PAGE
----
Another State of Mind (1984)
In the summer of ‘82 the members of Youth Brigade, one of those positive, idealistic, upbeat punk bands, bought a bus and together with Social Distortion set out on a 5-week tour of the US and Canada. A filmmaker tagged along to record the adventure as these youngsters tried to spread a positive message of some sort and change the media’s perception of what punk rock was all about. They had no backers, no big label making arrangements for them, no real hopes of anything more than maybe breaking even. It was an exercise in punk’s fundamental do-it-yourself philosophy. What could be more inspirational and positive than that?
Of course you throw a bunch of hormonally-overloaded teenage boys, no matter what their message, together on a ratty old bus for a month, make bathing, eating, and sleeping in a bed rare luxuries, a lot of those positive attitudes are going to get a little strained. It’s not long before things start going all Spinal Tap, but without the jokes. Club owners rip them off, the bus keeps breaking down, what little money they do have goes into repairs. There’s no money left for food, and everyone starts getting on everyone else’s nerves. Yeah, these kids sure had some admirable ideals when they were comfortable, but make them a little uncomfortable and stinky? As troubles mount, members of the road crew (and later the bands) start abandoning the tour. At one point the filmmaker asks the idealistic Youth Brigade frontman, “what about unity?” and he replies, “If you’re hungry there is no unity. You can’t be fed on unity.”
In many ways the verite doc is not that different from countless other “rock band on the road” docs. What makes this one stand out are the interviews with kids along the way (most notably one with a wheelchair-bound, seriously brain damaged punk and a French Canadian girl) and what amounts to the most realistic portrait of what these little shows in basements and tiny, grimy clubs were really like. Watching the gig scenes I could smell the sweat and stale beer, my two most vivid memories of those days. A little too much time is spent on the nature and technique of slam dancing, but since no other doc bothers with this, maybe it’s worthwhile. There are countless interesting side notes along the way (a visit to a Christian ministry out to save punks), and throughout the movie we watch Social Distortion’s Mike Ness slowly develop the song that closes the film. The most honest portrayal of the early ‘80s scene out there. More interesting still, a lot of these guys (now in their late 40s) appear in a number of more recent docs, and it’s fun to compare the rosy-tinted, romanticized reminiscences of middle aged men with what they really did and said in the midst of it all. A later mockumentary, 1996’s Hardcore Logo, tries to recreate the ephemeral moment and real human tensions and energy captured here, but fails miserably.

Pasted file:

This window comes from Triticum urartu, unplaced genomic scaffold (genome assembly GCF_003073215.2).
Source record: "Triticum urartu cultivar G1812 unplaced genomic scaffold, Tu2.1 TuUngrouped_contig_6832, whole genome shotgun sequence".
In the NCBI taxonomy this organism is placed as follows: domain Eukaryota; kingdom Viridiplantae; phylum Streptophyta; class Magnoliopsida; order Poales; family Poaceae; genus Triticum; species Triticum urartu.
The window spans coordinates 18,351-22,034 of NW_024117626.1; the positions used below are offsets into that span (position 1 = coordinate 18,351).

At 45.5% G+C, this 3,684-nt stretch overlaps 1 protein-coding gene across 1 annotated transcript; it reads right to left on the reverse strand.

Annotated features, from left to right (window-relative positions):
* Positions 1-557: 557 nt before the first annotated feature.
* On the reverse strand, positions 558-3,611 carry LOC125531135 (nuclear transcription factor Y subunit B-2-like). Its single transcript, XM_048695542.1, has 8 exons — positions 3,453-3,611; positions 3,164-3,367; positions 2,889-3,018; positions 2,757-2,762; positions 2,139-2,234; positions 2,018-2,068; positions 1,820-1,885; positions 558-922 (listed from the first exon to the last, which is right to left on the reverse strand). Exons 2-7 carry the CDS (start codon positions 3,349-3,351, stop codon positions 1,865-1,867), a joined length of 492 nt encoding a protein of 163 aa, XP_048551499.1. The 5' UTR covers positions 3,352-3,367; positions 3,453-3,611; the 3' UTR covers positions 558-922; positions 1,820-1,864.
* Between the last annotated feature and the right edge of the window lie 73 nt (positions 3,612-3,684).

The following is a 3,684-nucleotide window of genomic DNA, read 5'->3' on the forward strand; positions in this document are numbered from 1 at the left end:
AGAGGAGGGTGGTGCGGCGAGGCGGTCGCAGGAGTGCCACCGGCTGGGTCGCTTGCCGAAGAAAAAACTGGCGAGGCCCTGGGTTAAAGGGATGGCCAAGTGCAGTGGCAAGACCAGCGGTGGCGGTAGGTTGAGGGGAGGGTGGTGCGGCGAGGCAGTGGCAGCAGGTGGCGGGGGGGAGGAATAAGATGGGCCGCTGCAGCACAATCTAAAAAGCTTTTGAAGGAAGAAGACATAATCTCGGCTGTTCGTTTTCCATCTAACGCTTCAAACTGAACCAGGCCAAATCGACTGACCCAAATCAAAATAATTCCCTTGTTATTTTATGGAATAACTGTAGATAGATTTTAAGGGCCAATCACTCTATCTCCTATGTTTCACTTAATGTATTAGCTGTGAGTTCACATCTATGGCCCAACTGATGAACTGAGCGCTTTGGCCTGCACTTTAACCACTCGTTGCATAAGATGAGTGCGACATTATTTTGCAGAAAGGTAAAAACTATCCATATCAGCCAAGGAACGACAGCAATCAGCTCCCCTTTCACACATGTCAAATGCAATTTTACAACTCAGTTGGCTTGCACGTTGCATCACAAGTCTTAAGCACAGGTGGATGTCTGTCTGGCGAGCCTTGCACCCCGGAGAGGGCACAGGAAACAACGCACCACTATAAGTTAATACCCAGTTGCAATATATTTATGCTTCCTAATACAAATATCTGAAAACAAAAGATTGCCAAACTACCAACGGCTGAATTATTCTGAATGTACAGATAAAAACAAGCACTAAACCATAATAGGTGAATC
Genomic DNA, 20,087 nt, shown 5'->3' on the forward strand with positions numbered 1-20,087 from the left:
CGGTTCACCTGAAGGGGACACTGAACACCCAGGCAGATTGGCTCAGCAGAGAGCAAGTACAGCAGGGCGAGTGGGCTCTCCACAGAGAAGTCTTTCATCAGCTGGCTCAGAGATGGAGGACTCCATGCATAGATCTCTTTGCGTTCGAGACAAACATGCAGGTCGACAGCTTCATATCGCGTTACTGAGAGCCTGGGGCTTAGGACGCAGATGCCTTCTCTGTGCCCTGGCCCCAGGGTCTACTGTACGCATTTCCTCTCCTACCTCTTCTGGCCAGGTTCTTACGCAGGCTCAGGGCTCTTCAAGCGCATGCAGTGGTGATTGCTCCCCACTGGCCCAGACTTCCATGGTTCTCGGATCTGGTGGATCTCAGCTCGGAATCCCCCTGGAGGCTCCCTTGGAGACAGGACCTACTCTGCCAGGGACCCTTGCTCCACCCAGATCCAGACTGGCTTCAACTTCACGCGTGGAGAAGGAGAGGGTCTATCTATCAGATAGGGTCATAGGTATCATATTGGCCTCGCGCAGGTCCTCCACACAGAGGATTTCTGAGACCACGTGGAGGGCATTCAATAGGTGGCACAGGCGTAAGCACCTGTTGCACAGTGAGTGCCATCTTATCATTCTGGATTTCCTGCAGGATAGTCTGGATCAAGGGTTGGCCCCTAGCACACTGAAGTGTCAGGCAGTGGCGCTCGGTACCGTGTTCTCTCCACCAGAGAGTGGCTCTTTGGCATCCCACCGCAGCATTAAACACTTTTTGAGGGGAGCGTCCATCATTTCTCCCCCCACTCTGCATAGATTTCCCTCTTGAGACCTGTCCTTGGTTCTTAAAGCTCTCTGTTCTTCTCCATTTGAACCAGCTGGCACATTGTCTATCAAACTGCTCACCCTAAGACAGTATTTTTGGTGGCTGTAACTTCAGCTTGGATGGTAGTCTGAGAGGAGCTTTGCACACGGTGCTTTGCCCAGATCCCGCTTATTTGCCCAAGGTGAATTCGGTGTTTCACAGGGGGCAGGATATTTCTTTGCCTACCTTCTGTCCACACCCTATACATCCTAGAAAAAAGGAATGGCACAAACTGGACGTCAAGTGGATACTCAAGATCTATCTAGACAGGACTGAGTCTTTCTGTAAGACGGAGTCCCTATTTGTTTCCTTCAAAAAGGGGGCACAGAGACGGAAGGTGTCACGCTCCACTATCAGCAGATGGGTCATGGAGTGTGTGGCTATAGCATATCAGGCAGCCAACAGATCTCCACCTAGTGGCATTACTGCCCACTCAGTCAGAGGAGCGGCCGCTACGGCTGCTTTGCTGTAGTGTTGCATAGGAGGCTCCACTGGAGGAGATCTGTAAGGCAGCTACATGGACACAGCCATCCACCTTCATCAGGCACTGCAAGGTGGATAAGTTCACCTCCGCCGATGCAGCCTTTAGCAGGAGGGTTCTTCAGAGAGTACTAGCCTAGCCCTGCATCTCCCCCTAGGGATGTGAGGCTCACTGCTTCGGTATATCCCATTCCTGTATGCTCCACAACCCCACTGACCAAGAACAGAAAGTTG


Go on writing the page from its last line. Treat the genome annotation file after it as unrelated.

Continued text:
A Clockwork Orange (1971)
You didn’t see many white jumpsuits and bowlers at hardcore shows, but you saw plenty of codpieces and fake eyelashes. You also saw plenty of Clockwork Orange t-shirts. It’s hard to gauge just how deeply Kubrick’s darkly comic dystopian study in violence and free will inspired the scene, given as it seemed to crop up everywhere, from band names and song lyrics to how much of Anthony Burgess’ language was co-opted by the combat boot crowd (“yarbles,” “in-out,” and especially “ultraviolence”). Despite Alex’s abiding love of Ludwig Van, that smartass nihilistic delinquent was the screen’s first truly modern punk rocker (at least in terms of how the punks liked to picture themselves) three years before anyone heard the term.
I would’ve been very curious to see if the film had the same impact had Kubrick opted to include the novel’s final chapter as well. Also worth noting here is Walter Hill’s slam-bang live action comic book The Warriors (based on Sol Yorick’s goofy novel), which, while by no means another Clockwork Orange, is at least much funnier than Class of 1984 while delivering much the same message. Author Stephen Blush argued the hardcore scene was a collection of tribes, and Hill’s ultraviolent drive-in classic about angry, misbegotten and misunderstood youth gangs in funny costumes embodies that perfectly and remains an old punk favorite. We had our uniforms and symbols and warring factions too, though I don’t recall ever seeing any mime punk gangs.
I mean, what the fuck was the deal with that mime gang anyway? What the hell were they going to do against the Baseball Furies?
End of the Century (2003)